I am on BNN in Canada today at 1215 ET to talk about matters financial. So as a lead-in to what I am going to say there, I wanted to write here about the retail sales numbers, earnings season and the economy.
Retail sales were weak. The headline showed a 0.5% decline for June, this coming after a 1.1% decline in May. Obviously, this is not going to be supportive of economic growth. Parsing the data for the trend however shows that much of the weakness was due to energy as the core is up 4.5% ex-energy on a year-on-year basis. So while we are still a ways off peak sales, retail sales are up more than 7% from the nadir early in 2009. All of which is to say that the economy has recovered since 2009. We don’t feel it because a technical recovery isn’t a real recovery without employment growth.
On the other hand, earnings season has been pretty good so far. And stocks have rallied as a result. I think much of this owes to technical factors, of which liquidity may be one (see David Rosenberg’s comments via FT Alphaville). Now I mentioned on Monday the day before the rally began that technicals were bullish. But I tend to weight heavily to the fundamental side and the retail sales numbers demonstrate that the economic fundamentals are soft. I agree with John Hussman that this is a market to rent more than one to own.
But the question comes up: why are earnings beating if the economy is soft? A reader who noticed this juxtaposition, asked about this recently. Here are some of my thoughts.
It is a bit odd that earnings reports of American companies are coming in so much better than the economic data but I think there are a number of factors which help:
- Companies have record profit margins in part due to squeezing costs via technology and outsourcing. It’s no coincidence that margins are high but employment has yet to rise significantly. I would say margins are high because employment costs have yet to rise significantly. Just last week, I noticed that Safeway had an electronic checkout lane, for example. These are the kinds of innovations which depress American employment and incur a one-time cost but boost productivity and profits. (But, of course, profit margins are mean reverting because high margins invite competition and competition erodes margins.)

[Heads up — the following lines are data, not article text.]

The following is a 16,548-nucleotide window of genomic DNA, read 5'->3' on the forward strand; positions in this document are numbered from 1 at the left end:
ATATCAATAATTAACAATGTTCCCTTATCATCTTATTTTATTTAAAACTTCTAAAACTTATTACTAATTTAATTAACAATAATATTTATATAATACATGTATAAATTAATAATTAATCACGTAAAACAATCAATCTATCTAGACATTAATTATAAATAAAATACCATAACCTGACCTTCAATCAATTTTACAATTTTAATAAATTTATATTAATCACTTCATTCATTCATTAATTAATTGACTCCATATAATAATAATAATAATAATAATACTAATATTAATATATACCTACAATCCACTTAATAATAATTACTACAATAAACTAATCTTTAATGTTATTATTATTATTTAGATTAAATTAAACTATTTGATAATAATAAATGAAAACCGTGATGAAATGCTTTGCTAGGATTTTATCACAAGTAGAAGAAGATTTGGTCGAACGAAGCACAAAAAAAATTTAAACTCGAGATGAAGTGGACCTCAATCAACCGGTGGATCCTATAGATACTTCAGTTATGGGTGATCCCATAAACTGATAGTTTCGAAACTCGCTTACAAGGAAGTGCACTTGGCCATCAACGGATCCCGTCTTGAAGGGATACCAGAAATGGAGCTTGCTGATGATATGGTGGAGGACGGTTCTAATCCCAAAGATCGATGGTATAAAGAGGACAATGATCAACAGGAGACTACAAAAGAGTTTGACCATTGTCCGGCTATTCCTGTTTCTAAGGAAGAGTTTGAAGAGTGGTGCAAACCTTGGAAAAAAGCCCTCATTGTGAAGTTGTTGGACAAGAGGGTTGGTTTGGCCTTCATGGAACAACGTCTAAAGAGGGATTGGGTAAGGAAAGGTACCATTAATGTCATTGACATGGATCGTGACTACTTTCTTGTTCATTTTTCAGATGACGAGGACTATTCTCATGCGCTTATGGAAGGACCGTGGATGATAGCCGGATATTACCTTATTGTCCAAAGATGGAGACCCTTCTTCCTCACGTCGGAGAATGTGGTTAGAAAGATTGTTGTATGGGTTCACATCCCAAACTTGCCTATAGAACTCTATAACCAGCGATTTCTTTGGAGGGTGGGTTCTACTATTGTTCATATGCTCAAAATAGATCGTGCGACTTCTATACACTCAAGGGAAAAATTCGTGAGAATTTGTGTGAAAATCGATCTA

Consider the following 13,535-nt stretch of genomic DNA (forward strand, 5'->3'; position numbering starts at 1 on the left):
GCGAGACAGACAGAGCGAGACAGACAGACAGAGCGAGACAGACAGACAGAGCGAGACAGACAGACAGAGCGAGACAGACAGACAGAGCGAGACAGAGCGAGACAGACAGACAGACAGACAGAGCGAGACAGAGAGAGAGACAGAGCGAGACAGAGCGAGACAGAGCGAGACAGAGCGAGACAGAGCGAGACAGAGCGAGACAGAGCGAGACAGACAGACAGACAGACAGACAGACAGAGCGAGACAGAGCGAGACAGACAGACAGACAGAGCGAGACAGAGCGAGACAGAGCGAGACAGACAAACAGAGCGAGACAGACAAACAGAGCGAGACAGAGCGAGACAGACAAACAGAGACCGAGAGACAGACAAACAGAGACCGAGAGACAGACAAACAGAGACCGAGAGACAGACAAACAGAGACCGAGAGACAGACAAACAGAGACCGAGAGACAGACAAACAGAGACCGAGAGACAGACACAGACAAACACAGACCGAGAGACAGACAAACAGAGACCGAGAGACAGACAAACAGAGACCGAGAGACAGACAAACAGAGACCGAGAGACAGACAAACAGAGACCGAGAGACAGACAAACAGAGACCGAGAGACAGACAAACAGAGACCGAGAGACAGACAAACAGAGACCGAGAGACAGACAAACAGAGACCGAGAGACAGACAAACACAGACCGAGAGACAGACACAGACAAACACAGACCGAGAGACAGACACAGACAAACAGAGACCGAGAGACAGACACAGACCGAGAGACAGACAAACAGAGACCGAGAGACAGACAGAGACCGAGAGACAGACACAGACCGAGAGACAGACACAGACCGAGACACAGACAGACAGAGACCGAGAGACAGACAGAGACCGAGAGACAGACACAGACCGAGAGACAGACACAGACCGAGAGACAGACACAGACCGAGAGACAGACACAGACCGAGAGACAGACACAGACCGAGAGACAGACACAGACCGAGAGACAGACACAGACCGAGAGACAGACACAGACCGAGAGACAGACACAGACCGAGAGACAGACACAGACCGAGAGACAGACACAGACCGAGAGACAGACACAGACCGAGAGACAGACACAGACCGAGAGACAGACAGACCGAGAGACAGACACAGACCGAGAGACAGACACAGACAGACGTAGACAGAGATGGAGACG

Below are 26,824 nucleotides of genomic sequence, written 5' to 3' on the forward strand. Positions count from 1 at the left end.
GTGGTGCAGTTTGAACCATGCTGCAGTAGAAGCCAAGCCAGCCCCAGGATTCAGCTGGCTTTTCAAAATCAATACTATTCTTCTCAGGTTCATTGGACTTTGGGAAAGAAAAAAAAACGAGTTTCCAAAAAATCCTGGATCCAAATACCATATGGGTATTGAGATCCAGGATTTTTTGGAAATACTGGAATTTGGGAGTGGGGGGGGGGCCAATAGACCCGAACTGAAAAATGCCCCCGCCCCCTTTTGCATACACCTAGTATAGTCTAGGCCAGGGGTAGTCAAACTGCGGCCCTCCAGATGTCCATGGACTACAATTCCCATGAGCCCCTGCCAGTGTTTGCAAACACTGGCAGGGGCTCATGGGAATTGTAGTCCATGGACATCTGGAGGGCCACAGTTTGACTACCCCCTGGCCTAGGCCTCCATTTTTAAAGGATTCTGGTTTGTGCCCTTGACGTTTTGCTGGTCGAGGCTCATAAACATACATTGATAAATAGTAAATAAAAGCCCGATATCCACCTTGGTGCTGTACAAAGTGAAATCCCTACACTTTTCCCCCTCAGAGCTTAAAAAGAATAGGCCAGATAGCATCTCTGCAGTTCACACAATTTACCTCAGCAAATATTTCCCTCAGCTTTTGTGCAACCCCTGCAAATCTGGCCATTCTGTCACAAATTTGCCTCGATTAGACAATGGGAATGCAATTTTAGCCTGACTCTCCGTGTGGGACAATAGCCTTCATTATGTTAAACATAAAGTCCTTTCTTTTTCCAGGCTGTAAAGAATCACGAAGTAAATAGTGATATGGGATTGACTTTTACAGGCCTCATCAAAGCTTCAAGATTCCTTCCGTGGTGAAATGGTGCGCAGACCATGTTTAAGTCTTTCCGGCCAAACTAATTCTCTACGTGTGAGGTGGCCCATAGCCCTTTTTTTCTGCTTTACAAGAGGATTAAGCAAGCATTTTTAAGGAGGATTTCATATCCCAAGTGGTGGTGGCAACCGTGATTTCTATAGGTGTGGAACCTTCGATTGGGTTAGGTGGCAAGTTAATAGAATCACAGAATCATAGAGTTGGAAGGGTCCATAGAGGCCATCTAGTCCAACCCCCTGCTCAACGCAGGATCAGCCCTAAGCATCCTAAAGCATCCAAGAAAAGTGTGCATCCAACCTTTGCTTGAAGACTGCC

- Companies are international so their earnings are not dependent only on US consumers. Alcoa and Intel are examples here. These companies both beat – and not just because of US business investment.
- Companies do play games with the numbers. They want to beat numbers as insiders’ stock options depend on it. CEOs understand that their share prices have momentum; missing numbers can break upward momentum.
I’d like to see where the banks are starting this Friday. Meredith Whitney expects weakness, especially at the broker/deals like Morgan Stanley and Goldman Sachs. Since I follow this sector closely, I will be interested to see what the banks say regarding credit, margins and dividends. The signaling effect of the dividends is key. If we see a decent report from, say, Citigroup and a dividend from JPMorgan Chase, this could have a positive impact on all shares because the financial sector is very important psychologically for the market these days.
Bottom line: retail sales were weak. The economic data we have seen of late – manufacturing, employment, personal income – all suggest a slowing in economic growth. But, if companies put in a decent quarter of earnings, shares can rally. Nevertheless, anticipated earnings growth into 2011 is very high given already record profit margins. Unless economic growth picks up, this growth is unlikely to be met.
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